Day 6 – A song that reminds you of somewhere
My Hometown – Bruce Springsteen
With most of these categories, I have given plenty of thought to my choice, rather than just picking the first thing that leapt to mind. But this one is slightly different. I am blessed with an almost photographic memory, and an ability to recall obscure facts and remember very trivial details about events. We could go through my record collection and I would say that for about 75% of the music I could tell you where I bought it from, some details about the day, what other albums I bought at the same time etc. And for literally hundreds of songs, I could name a place I remember hearing it, normally for the first time, but sometimes a particularly special association. I can name the albums I listened to on my walkman while travelling on holiday on a particular occasion 20 years ago. So linking songs to places is just something my brain does on its own, and I could come up with a very long list of possible selections if I had the time.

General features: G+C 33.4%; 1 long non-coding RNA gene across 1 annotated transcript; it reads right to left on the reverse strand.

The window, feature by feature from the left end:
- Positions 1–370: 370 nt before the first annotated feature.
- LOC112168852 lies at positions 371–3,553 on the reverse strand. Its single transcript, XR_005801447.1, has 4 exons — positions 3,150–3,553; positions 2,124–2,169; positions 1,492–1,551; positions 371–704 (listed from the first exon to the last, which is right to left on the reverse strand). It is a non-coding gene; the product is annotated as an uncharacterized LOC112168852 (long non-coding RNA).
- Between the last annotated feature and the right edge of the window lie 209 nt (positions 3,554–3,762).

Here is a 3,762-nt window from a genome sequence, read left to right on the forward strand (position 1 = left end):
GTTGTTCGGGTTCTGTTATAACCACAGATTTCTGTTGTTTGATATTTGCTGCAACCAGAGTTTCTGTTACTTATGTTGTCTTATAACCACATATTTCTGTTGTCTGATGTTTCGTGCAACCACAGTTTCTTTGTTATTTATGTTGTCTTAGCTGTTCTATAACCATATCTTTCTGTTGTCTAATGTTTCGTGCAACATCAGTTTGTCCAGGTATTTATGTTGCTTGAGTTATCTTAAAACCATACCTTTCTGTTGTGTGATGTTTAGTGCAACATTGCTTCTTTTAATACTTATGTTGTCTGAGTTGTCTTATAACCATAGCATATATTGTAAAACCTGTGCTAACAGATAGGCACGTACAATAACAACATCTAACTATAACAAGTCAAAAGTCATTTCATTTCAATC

So I will go with literally the first one that came into my head. When you see the choice you may think “Oh no, not Springsteen again” but I’m not apologising, his music has been the soundtrack to a major chunk of my life and the various experiences, emotions and changes that have occurred so hardly surprising it comes up several times in this list. You may also assume that the song reminds me of my actual hometown, Nottingham. But you would be way off the mark! The place it reminds me of is Zimbabwe, where I spent a couple of months backpacking in 1995. One night during my “safari” stay in Hwange National Park, I was sat around a fire outside the camp bar, chatting to fellow travellers, National Park rangers and camp staff, and a singalong broke out. Some of the rangers mentioned this song, known to them from Bruce’s much-publicised appearance in their country as part of an Amnesty International Human Rights tour. They didn’t know all the words, but of course I did, so I sang lead vocal, with them joining in with the bits they knew and providing a beautiful (much more so than my own singing efforts) African accompaniment to the rest. It was an absolutely magical experience in a fantastic country. I think often of the tremendous people I met there, and the terrible things that have been done to them and their land by the brutal Mugabe regime. And that makes this song’s associations even more poignant, with its theme of the never-ending pull of where you are from.